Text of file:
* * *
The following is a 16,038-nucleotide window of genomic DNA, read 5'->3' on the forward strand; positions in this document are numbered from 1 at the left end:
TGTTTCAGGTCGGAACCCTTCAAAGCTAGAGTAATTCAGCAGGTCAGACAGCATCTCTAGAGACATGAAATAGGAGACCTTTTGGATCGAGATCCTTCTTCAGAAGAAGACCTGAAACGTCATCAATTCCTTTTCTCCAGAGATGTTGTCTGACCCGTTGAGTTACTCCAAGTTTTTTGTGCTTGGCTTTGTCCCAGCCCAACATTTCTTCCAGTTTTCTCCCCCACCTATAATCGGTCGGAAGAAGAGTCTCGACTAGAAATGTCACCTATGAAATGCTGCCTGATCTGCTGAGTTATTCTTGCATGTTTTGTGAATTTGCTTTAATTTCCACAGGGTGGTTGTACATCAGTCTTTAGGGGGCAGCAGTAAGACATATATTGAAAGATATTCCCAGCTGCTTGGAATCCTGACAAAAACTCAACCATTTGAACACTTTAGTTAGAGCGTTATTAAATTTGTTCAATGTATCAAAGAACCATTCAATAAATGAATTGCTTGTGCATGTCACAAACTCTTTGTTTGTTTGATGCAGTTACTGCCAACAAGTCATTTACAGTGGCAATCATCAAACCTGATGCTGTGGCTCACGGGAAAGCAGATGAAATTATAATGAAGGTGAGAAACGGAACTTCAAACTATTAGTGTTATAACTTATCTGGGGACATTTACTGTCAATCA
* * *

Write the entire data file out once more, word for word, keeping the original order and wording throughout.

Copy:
The following is a 16,038-nucleotide window of genomic DNA, read 5'->3' on the forward strand; positions in this document are numbered from 1 at the left end:
TGTTTCAGGTCGGAACCCTTCAAAGCTAGAGTAATTCAGCAGGTCAGACAGCATCTCTAGAGACATGAAATAGGAGACCTTTTGGATCGAGATCCTTCTTCAGAAGAAGACCTGAAACGTCATCAATTCCTTTTCTCCAGAGATGTTGTCTGACCCGTTGAGTTACTCCAAGTTTTTTGTGCTTGGCTTTGTCCCAGCCCAACATTTCTTCCAGTTTTCTCCCCCACCTATAATCGGTCGGAAGAAGAGTCTCGACTAGAAATGTCACCTATGAAATGCTGCCTGATCTGCTGAGTTATTCTTGCATGTTTTGTGAATTTGCTTTAATTTCCACAGGGTGGTTGTACATCAGTCTTTAGGGGGCAGCAGTAAGACATATATTGAAAGATATTCCCAGCTGCTTGGAATCCTGACAAAAACTCAACCATTTGAACACTTTAGTTAGAGCGTTATTAAATTTGTTCAATGTATCAAAGAACCATTCAATAAATGAATTGCTTGTGCATGTCACAAACTCTTTGTTTGTTTGATGCAGTTACTGCCAACAAGTCATTTACAGTGGCAATCATCAAACCTGATGCTGTGGCTCACGGGAAAGCAGATGAAATTATAATGAAGGTGAGAAACGGAACTTCAAACTATTAGTGTTATAACTTATCTGGGGACATTTACTGTCAATCA